Robert E. Petersen, the creator of the Hot Rod auto magazine who followed up with Motor Trend and many others, finally built a media empire. Along the way, he also endowed a car museum in Los Angeles, the Petersen Automotive Museum, which opened in 1994.
The Petersen museum became a mecca for car fans, but in recent years it had become clear that it was in need of a major upgrade. So a group of deep-pocketed L.A. car enthusiasts got involved to help oversee a renovation. After some 14 months of work, the Petersen museum is spectacular: the exterior has been covered by an amazing display of large flowing metal strips over a red building. It’s a controversial look, praised by some for it audacity, criticized by others for its flamboyance. Whatever your take on the Petersen’s new look, it’s now impossible to miss.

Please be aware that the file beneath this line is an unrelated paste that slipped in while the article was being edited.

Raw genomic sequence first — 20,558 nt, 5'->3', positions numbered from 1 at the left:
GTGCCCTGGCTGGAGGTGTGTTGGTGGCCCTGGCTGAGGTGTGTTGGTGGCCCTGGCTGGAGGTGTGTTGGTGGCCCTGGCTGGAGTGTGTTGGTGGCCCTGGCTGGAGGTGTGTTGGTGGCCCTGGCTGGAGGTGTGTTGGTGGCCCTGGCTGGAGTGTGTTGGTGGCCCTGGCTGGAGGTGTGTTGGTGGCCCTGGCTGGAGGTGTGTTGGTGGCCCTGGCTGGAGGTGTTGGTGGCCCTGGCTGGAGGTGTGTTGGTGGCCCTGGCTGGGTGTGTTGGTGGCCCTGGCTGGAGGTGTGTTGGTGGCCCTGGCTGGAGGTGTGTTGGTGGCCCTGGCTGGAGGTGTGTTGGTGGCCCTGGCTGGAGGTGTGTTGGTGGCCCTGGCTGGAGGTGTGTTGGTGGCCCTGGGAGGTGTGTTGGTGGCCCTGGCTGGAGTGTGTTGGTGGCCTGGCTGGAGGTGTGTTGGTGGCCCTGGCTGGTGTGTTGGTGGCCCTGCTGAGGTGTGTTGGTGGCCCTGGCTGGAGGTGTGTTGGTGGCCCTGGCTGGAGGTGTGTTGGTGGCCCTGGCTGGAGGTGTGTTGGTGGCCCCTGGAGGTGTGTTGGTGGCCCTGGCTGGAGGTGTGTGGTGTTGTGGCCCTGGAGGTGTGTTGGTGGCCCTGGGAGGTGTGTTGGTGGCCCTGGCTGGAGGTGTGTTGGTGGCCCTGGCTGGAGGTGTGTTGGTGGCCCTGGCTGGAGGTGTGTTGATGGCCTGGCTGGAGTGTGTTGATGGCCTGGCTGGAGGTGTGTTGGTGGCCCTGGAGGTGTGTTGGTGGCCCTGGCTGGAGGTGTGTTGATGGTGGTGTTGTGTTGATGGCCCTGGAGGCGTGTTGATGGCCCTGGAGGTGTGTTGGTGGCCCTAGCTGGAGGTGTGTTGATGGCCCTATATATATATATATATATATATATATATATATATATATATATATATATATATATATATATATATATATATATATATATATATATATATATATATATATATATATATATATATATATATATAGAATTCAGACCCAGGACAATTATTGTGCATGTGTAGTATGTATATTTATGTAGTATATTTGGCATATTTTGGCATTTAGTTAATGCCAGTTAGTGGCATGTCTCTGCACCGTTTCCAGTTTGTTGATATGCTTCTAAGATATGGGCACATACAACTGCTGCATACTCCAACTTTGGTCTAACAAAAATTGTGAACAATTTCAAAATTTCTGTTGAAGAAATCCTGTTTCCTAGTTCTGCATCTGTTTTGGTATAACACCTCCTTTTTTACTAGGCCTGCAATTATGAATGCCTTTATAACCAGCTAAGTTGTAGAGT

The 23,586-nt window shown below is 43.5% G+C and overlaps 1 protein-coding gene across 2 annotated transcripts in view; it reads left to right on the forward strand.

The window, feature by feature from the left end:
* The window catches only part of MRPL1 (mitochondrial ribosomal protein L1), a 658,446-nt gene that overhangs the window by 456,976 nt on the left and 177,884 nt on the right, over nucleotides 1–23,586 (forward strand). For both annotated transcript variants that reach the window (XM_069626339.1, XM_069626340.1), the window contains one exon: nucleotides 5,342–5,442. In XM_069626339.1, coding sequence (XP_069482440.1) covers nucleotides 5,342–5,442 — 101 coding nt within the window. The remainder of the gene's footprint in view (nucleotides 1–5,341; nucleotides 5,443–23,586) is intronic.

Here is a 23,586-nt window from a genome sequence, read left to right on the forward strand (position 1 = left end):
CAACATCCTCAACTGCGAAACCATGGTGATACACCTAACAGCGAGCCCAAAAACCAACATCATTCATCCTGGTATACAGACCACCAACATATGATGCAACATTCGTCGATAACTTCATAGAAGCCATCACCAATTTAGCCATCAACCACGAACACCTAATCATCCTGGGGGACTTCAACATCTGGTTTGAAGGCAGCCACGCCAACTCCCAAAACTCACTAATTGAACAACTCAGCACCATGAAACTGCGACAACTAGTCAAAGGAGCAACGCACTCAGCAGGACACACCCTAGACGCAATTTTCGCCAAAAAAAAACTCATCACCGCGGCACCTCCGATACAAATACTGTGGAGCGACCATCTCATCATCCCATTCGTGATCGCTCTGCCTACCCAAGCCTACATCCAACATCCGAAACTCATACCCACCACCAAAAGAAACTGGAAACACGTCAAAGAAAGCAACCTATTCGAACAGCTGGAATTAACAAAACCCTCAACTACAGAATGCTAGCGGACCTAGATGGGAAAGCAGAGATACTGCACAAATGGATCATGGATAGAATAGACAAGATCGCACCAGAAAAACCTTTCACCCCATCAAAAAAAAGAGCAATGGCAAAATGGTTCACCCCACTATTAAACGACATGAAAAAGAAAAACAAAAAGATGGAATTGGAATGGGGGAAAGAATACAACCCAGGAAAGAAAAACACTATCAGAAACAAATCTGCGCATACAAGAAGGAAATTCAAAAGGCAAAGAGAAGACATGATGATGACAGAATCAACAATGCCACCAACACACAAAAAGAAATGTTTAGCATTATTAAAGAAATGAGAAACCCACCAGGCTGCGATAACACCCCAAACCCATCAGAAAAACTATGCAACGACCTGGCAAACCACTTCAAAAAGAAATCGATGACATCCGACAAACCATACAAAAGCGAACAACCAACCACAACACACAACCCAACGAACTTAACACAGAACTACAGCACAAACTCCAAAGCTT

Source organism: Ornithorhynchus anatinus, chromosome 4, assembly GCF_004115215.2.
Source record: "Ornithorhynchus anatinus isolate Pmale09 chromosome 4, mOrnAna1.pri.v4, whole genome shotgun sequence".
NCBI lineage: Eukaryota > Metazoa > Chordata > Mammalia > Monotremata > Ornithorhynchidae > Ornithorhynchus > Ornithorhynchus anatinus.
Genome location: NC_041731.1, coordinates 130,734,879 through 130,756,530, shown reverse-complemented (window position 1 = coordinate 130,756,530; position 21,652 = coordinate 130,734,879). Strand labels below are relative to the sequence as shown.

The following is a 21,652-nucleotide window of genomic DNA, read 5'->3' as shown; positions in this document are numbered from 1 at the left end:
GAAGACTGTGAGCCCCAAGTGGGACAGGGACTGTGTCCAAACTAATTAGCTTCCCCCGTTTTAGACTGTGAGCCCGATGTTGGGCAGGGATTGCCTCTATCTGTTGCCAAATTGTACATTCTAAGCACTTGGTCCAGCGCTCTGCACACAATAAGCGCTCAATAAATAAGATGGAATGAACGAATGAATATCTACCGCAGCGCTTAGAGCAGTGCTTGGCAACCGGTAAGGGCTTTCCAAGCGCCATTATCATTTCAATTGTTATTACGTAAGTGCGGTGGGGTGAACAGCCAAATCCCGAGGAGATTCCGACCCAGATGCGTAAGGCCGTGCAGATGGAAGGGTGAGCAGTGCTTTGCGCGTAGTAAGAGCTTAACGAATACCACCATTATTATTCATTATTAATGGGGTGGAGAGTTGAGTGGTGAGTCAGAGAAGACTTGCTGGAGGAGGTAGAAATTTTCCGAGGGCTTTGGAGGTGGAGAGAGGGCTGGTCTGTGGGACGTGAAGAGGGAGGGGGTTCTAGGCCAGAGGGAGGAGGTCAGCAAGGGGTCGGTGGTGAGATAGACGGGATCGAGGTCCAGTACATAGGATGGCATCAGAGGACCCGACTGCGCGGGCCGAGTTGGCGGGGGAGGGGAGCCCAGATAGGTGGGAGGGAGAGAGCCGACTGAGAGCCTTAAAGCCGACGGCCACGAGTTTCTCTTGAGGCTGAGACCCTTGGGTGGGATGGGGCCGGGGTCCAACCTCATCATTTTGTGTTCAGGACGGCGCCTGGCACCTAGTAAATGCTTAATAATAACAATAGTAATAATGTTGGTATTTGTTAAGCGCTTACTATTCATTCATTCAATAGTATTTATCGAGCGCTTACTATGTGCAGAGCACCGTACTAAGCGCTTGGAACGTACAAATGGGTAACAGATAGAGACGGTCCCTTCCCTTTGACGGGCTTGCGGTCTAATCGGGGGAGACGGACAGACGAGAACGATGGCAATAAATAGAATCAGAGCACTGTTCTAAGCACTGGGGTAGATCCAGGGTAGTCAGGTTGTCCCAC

Inside, one area features classic French cars with flowing shapes developed by coach building legends such as Figoni et Falaschi and the hand of Jean Bugatti. Arguably the most spectacular room has nothing but cars painted silver, including the original Corvette Sting Ray, a “Twenty Grand” Duesenberg, a McLaren F1, one of the aero Mercedes-Benz W196 Grand Prix cars, and a 3.0-liter Ferrari Testa Rossa.